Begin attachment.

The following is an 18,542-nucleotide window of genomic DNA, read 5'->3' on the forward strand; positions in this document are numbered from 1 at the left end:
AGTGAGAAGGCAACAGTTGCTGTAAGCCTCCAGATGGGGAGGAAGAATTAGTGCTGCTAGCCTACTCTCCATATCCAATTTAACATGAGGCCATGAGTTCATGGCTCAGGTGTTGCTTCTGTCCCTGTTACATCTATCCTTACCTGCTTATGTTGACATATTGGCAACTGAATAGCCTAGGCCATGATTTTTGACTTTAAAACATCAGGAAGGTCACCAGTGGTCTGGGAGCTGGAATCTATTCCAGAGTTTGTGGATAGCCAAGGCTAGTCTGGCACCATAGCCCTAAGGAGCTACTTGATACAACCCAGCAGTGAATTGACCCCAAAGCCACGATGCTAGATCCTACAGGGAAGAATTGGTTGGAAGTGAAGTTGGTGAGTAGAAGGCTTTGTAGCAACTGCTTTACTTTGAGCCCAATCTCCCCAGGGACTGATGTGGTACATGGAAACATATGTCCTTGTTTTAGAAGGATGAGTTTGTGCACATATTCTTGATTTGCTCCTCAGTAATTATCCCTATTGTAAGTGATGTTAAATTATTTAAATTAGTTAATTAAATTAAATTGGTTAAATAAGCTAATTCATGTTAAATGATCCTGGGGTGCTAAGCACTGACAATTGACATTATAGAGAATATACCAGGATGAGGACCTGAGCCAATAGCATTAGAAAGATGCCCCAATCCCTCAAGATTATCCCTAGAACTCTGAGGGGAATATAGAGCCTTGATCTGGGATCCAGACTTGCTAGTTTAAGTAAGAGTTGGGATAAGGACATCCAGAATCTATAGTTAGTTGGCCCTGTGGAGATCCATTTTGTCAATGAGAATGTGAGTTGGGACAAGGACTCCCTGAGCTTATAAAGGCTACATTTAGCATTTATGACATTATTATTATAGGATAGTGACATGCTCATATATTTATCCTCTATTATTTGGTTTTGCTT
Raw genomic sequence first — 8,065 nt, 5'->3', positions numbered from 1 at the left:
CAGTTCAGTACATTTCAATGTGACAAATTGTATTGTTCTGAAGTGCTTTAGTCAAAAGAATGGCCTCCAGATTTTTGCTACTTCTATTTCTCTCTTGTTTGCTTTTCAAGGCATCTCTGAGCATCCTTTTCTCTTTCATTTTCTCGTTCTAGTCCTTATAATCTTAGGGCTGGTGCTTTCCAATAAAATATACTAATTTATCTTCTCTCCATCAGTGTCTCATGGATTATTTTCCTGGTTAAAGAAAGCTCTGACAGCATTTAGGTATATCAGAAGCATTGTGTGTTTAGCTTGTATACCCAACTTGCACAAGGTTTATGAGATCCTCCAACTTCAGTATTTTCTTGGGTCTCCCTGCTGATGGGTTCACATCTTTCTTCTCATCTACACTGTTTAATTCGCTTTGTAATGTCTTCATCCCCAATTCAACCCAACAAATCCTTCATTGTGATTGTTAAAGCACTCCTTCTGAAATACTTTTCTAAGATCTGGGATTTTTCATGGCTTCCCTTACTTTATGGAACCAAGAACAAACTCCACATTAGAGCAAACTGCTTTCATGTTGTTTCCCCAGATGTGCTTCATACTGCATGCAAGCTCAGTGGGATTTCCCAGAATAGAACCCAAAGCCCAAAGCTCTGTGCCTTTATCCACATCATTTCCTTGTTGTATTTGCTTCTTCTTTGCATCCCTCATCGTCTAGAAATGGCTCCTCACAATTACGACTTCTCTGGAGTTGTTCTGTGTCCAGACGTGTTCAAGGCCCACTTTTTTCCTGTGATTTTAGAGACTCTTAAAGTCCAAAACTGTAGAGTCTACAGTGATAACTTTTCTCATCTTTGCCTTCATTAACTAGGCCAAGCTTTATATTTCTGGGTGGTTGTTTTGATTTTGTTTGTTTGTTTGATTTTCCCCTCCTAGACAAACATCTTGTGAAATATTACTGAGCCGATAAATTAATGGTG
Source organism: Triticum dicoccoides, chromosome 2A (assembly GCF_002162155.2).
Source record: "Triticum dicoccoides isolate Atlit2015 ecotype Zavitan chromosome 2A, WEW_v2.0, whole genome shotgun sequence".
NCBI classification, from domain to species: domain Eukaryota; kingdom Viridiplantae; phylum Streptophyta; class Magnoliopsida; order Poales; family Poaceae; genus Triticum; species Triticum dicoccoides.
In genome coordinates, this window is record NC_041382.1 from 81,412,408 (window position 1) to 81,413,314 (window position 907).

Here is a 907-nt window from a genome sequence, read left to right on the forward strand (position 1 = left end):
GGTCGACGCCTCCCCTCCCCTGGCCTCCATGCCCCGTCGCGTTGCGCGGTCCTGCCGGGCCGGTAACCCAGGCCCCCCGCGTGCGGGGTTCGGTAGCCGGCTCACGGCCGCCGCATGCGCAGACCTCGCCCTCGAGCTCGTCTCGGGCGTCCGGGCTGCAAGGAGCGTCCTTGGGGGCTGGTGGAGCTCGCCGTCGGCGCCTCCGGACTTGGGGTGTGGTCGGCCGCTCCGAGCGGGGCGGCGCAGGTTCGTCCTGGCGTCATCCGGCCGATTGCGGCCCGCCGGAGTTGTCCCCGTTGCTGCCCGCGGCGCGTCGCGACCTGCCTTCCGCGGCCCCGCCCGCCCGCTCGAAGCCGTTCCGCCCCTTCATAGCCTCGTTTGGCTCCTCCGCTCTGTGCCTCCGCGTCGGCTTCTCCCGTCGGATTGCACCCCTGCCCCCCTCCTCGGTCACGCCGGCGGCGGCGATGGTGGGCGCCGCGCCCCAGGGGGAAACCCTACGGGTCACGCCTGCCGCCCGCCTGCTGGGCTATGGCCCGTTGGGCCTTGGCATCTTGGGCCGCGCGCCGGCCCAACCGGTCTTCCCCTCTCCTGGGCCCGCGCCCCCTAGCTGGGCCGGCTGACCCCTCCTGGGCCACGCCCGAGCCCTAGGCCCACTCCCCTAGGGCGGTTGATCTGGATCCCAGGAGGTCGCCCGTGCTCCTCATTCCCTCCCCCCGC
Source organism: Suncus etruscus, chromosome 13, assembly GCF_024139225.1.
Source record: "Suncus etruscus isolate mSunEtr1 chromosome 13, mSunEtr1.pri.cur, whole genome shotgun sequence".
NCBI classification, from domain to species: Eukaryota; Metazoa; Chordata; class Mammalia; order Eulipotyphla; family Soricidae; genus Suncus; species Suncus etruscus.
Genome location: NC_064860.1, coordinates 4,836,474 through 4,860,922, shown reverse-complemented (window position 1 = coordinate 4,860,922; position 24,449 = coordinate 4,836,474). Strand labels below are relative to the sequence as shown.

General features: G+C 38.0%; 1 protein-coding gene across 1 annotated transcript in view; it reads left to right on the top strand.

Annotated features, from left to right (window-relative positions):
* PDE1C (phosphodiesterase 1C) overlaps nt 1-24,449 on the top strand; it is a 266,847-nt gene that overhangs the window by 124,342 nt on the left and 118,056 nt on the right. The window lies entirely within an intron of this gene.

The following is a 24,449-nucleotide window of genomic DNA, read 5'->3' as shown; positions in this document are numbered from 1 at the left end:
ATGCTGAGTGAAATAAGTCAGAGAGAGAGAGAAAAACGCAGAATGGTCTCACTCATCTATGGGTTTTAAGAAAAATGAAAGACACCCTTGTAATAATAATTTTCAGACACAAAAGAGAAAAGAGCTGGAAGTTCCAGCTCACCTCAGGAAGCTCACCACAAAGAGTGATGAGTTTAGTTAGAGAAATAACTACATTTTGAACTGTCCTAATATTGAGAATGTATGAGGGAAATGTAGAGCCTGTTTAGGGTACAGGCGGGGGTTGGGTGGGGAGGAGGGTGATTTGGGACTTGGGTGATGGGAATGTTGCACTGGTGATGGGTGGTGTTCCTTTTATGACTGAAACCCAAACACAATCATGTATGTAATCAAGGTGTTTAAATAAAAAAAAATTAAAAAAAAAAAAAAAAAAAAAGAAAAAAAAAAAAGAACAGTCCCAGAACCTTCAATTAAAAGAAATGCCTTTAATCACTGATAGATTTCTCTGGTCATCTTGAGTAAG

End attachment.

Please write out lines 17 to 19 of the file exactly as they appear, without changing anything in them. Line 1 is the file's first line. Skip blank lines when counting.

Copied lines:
* PDE1C (phosphodiesterase 1C) overlaps nt 1-24,449 on the top strand; it is a 266,847-nt gene that overhangs the window by 124,342 nt on the left and 118,056 nt on the right. The window lies entirely within an intron of this gene.

The following is a 24,449-nucleotide window of genomic DNA, read 5'->3' as shown; positions in this document are numbered from 1 at the left end:
ATGCTGAGTGAAATAAGTCAGAGAGAGAGAGAAAAACGCAGAATGGTCTCACTCATCTATGGGTTTTAAGAAAAATGAAAGACACCCTTGTAATAATAATTTTCAGACACAAAAGAGAAAAGAGCTGGAAGTTCCAGCTCACCTCAGGAAGCTCACCACAAAGAGTGATGAGTTTAGTTAGAGAAATAACTACATTTTGAACTGTCCTAATATTGAGAATGTATGAGGGAAATGTAGAGCCTGTTTAGGGTACAGGCGGGGGTTGGGTGGGGAGGAGGGTGATTTGGGACTTGGGTGATGGGAATGTTGCACTGGTGATGGGTGGTGTTCCTTTTATGACTGAAACCCAAACACAATCATGTATGTAATCAAGGTGTTTAAATAAAAAAAAATTAAAAAAAAAAAAAAAAAAAAAGAAAAAAAAAAAAGAACAGTCCCAGAACCTTCAATTAAAAGAAATGCCTTTAATCACTGATAGATTTCTCTGGTCATCTTGAGTAAG